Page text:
Food Processor – Just The Thing You Require In The Kitchen Area


By now, everyone knows I love anything that will make preparing food easy, fast and simple. One of the kitchen appliances that I frequently use is the food processor. In 1971, a man named Pierre Verdon created the first ever food processor and in 1973, Carl Sontheimer revealed an improved version of it. I really appreciate this device so much because it has transformed the manner of food preparation. It has saved many hours, scraped knuckles and fingers. Remember those old hand graters? Anyone that has ever used one knows how time consuming and dangerous those things were. Vegetables, nuts, cheese, what else? These I’ve tried on the hand grater before and even many to mention. It was every woman’s dream to have one in her kitchen, and that included me. So, as the time arrived when it came out in the market, I had to have one for Christmas! Ever since then, I always had one. It is situated above the counter so whenever I had to prepare food for my family, I can easily whip up something for them. Mr. Verdon and Mr. Sontheimer, bravo!

What do you call an electrical device used in the kitchen that can produce sometimes uniform outcomes after chopping, shredding, slicing, grinding, dicing, pureeing, mixing and kneading? It’s a food processor. Food processors differ in dimensions and use interchangeable blades and disks depending on what needs to be done, if you want it sliced, grated, or chopped. All it takes is your multipurpose food processor and a little bit of time to serve your delectable creations – the salsa, soup, pasta, enchiladas, cookies and the well known hummus.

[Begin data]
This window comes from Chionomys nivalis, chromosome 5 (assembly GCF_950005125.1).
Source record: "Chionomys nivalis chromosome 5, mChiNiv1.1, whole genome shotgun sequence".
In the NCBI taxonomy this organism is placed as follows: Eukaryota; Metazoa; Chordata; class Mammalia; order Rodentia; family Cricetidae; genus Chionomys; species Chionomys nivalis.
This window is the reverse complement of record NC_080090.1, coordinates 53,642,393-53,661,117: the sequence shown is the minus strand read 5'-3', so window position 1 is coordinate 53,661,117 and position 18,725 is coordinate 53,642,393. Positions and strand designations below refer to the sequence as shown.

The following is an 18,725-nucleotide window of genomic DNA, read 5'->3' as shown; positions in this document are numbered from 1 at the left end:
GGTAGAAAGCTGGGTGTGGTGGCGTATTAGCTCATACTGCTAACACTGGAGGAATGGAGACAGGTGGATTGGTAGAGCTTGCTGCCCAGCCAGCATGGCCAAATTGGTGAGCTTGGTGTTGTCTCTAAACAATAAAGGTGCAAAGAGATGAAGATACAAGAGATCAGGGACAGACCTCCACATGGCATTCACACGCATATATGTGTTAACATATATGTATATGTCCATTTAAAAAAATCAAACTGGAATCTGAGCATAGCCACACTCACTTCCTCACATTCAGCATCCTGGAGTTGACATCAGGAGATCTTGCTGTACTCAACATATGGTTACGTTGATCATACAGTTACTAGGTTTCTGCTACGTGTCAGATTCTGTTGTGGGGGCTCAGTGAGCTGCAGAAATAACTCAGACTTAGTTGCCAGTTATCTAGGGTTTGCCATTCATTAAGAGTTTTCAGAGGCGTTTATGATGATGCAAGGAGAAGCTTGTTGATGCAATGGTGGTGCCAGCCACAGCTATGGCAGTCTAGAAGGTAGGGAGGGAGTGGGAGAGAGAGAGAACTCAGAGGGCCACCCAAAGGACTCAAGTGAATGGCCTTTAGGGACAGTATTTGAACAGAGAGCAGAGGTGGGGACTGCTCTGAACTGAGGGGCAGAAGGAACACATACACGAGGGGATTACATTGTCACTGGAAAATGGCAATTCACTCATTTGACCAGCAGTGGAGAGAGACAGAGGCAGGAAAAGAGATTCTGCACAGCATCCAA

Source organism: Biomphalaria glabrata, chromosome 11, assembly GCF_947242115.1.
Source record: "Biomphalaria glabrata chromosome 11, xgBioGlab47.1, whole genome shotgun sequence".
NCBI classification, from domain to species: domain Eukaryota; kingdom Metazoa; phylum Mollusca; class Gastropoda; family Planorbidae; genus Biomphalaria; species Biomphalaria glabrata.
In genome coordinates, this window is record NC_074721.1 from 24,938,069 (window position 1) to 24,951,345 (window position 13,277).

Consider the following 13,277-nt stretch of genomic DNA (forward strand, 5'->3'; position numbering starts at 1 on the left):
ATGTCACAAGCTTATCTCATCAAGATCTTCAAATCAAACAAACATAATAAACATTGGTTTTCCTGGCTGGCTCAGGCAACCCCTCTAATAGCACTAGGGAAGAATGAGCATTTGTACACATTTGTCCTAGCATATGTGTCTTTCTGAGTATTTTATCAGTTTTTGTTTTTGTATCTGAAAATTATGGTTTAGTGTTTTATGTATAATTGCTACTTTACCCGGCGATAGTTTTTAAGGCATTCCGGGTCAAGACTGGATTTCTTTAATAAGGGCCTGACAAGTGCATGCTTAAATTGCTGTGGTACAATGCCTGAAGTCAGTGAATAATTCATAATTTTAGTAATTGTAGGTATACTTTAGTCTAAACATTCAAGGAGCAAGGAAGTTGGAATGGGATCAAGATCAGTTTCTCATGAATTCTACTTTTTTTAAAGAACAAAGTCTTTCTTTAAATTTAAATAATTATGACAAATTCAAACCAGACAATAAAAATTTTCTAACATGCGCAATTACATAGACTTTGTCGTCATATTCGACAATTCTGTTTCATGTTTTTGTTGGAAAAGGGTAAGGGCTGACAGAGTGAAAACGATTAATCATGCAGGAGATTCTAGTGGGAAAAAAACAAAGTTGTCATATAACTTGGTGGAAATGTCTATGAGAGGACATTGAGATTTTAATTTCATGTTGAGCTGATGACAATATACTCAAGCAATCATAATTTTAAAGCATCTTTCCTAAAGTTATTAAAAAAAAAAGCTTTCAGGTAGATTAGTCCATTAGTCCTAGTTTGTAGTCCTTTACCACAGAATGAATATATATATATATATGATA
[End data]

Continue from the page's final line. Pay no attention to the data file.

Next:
My family loves cheese, so most of the food I prepare are mixed or topped with or have cheese like my grilled cheese sandwiches, that’s why I use the grater often. It just seems to melt better and faster that way. Sometimes I will buy a large quantity of cheese, grate it when I get home and then freeze some. Often my dishes include an abundance of breadcrumbs – seasoned with my desired tangy flavor and olive oil and squashed completely in the food processor. And just like cheese, I freeze some, too, that way I always have it on hand.

In time, you’ll be able to hone your own method of meal preparation – more briskly and like a professional cook. Follow manufacturers suggestions on safety and never ever put your fingers near moving blades. The idea about soft foods, such as cheese, chocolate, and a few meat, they tend to get mushy and we don’t want that, we just want it thinly sliced. My technique is freezing it first then putting it in the processor. I’ve learned that from my many years of trial and error. The food becoming solid makes it easy for the processor to slice through it. Vegetables are cut uniformly so that when it is placed on the casserole or potpie, it looks consistently attractive. Egg whites and cream in the processor, wrong move! I’ve learned that the hard way. The processor is just not equipped with the right speed to attain that preferred frothiness. Do the dry ingredients first before the moist ones and only put small portions of liquid according to the capacity of your processor. It has to be rubber, your spatulas. You need that to clean out the entire bowl of your chopped, sliced, grated, or whatever you had inside the processor.

Have your cabbages, carrots and bell peppers ready for shredding. When they’re done, blend in the mayonnaise and salt and pepper. Your coleslaw is finished! You might want to add some sweet pickle juice in the mixture. I’ve tried it with my mom’s recipe, it’s luscious!

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